Our fun, loving, energetic middle son was born April 4th, 2013, weighing a healthy 8 lbs. 4 oz. with hair so white we could barely see it! Immediately, we were in love with our family’s newest addition. His older brother, Cole, finally had a sibling after five and a half years of being an only child. We were so excited!
Once at home, it didn’t take long to realize that Mason seemed to be in pain all the time. He was very fussy, especially when he was placed on his back. I took him to a “well check” and mentioned my concerns to our family doctor, who referred us to a pediatrician.
The pediatrician determined that he had “reflux,” and Mason was given medication. This helped some; however, he was still very unsettled. I didn’t know why, but I knew something wasn’t right. I gave him pain meds when he was really uncomfortable, and he had to sleep sitting up, or he wouldn’t sleep at all.
When my brother-in-law, a doctor, came for a visit to meet six week old Mason, he raised concerns about the shape of his head. He asked if we would consider a C.T. scan. “Of course!” I said.
An appointment was scheduled with a neurosurgeon following the scan. My sister-in-law accompanied us to the appointment in which the neurosurgeon told us that the shape of Mason’s head was positional, and I was given pamphlets on the helmet that would correct it. We were told there was a strong possibility that Mason had “Arnold Chiari Malformation”. I immediately asked what that was and what the symptoms were. Hesitantly, she explained that basically, his skull is compressing his brain. Almost every symptom she mentioned sounded like what Mason was experiencing, but she said Mason was far too young to be symptomatic. I never felt so helpless in my life. I tried to put the words “Arnold Chiari Malformation” out of my mind, but, for some strange reason, it was all I could think about.
Fast forward to a couple of months later. I took Mason to a friend’s baby shower. Over the course of two hours, he went from being a healthy baby to have a terrible cough and laboured breathing. I took him to the emergency department, where he had a chest x-ray and oxygen treatment, and we were sent home with puffers.
Two days later, our family doctor called to check in on Mason. When asking what medication he was on, I replied, “puffers.” He then proceeded to tell me that Mason had pneumonia and not to use the prescription.
After Mason seemed better, I started him back on solid food as he seemed to be choking on it while he was congested. As soon as I did this, we ended up back in the emergency department the third time. I needed answers!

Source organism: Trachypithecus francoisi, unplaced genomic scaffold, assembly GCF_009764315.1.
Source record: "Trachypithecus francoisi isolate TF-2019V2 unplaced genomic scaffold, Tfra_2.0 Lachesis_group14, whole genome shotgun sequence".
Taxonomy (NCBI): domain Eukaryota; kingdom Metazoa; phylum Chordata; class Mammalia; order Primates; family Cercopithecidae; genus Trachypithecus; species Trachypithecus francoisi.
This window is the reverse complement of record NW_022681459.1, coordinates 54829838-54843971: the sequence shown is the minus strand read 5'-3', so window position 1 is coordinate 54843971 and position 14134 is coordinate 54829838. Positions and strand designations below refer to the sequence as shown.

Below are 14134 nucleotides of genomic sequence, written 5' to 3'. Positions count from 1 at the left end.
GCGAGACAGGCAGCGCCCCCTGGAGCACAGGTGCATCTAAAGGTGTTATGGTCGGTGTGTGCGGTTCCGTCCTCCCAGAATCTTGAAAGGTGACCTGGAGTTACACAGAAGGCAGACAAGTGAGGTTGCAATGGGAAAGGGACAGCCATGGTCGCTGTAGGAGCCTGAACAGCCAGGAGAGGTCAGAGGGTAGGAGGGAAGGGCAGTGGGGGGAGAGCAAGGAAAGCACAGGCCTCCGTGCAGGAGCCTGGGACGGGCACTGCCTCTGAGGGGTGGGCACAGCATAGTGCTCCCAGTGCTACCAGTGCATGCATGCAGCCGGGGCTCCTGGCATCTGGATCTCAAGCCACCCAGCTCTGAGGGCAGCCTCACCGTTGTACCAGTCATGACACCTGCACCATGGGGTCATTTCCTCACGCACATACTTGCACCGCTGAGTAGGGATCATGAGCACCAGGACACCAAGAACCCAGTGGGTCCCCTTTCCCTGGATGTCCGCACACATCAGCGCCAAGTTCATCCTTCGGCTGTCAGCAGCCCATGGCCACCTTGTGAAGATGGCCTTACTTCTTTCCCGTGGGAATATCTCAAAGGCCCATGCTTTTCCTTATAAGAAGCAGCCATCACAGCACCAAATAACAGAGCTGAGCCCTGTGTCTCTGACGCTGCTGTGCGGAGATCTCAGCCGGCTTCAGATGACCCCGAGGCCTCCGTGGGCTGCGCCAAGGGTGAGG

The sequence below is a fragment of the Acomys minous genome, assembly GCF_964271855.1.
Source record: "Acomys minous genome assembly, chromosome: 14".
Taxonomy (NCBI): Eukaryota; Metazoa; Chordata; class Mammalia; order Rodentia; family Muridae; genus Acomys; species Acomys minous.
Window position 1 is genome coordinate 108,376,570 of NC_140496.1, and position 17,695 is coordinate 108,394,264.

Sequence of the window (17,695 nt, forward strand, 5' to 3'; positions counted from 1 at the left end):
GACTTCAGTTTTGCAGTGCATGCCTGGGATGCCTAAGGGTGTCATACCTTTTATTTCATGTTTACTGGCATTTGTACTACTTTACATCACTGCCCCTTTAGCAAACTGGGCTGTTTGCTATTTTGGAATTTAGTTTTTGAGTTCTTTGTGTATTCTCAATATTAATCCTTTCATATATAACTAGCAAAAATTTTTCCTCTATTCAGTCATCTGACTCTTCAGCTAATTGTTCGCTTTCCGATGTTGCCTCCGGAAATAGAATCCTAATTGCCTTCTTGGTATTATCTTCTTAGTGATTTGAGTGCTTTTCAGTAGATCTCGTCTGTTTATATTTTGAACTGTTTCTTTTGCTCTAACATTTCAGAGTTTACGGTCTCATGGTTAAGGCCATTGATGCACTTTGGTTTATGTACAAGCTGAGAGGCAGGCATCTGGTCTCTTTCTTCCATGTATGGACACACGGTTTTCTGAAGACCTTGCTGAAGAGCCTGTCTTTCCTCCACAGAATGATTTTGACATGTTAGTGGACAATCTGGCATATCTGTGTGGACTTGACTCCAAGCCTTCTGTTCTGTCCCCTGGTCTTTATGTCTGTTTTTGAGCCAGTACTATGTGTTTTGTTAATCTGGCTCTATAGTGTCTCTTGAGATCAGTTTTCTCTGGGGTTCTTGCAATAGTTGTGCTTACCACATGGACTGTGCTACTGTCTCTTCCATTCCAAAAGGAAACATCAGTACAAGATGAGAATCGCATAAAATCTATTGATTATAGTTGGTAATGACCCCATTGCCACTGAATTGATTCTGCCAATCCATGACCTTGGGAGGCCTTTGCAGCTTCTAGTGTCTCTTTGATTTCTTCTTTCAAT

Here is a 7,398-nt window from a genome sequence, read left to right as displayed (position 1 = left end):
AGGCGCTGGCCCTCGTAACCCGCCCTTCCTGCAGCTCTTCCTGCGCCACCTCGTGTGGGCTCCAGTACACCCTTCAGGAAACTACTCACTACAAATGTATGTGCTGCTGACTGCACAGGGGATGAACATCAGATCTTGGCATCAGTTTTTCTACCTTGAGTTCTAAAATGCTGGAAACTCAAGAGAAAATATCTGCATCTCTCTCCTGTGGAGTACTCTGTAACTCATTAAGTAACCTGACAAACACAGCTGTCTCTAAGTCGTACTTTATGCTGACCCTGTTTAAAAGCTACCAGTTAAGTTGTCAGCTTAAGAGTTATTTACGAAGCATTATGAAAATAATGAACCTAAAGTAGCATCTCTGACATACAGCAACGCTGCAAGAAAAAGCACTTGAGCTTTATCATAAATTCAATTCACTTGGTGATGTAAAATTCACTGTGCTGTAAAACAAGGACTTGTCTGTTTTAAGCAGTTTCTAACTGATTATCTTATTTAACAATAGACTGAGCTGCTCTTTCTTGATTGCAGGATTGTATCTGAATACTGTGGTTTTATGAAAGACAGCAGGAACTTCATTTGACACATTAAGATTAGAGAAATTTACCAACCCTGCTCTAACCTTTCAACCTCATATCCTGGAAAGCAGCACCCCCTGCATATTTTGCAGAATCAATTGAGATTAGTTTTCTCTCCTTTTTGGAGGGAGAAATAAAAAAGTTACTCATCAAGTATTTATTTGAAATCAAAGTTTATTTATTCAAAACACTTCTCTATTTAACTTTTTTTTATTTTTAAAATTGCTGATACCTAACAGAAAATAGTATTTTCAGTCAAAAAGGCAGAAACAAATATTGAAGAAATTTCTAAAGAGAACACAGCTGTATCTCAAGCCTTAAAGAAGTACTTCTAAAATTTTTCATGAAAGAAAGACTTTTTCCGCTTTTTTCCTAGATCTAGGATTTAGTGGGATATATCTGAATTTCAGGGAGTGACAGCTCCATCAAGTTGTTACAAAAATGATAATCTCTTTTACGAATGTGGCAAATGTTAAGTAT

I called my brother-in-law. He found a colleague at McMaster who could see Mason the next day who said he shouldn’t have had pneumonia three times back to back at seven months old. The pediatrician examined Mason, said he was a very sick little boy and she would get to the bottom of his illness. If he became worse by Sunday, I was to bring him to McMaster Emergency, where she would admit him, and he would not go home until a diagnosis was determined.
Over the course of the weekend, Mason was struggling to breathe and declining, not wanting to eat, sleep or play. I took him to McMaster, and he was admitted immediately. The next few days were tough as he was poked and prodded, seeing every team of specialists you could imagine. They were wonderful. But they were stumped at why Mason was so sick.
My sister-in-law, a nurse practitioner in NICU, also was stumped. I reminded her of our conversation with the neurosurgeon, as she had been with me and asked her if it could be “Arnold Chiari Malformation.” She said that she had forgotten about that diagnosis. An MRI was scheduled. After what seemed like forever, they called me into recovery to be there when Mason woke. As soon as I entered, I immediately noticed the neurosurgeon standing at his bedside. She pulled up the scans and explained to me that Mason’s skull is compressing his cerebellum (the base of his brain). He would need surgery to relieve the pressure, and she had booked the O.R. for Monday morning. Following an excruciating six-hour surgery, the surgeon appeared and said the surgery was successful. We could see Mason in recovery ICU.
After three long weeks, Mason came home. He started outpatient therapy almost immediately with an occupational therapist for swallowing, a speech pathologist and a nutritionist. All made regular visits to our home. He also had swallow studies and regular MRIs with his team at McMaster.
Mason has spent most of his life receiving therapy and has regular checkups at McMaster to keep an eye on his “Arnold Chiari Malformation” and the syringomyelia (fluid-filled cyst) in his spine.
Although the surgery removed two of his vertebrae to make room to alleviate the pressure on his brain, he will require further surgery. For the moment, he is living the best possible life he can. We are forever grateful for the care and support he has received over the years.
Thank you to the Guelph Wish Fund for Children for all that you have given our little man. He enjoyed his Polar Express Ride and is enjoying his little snow scoot and trampoline. Nothing makes him smile more…
The Callen Family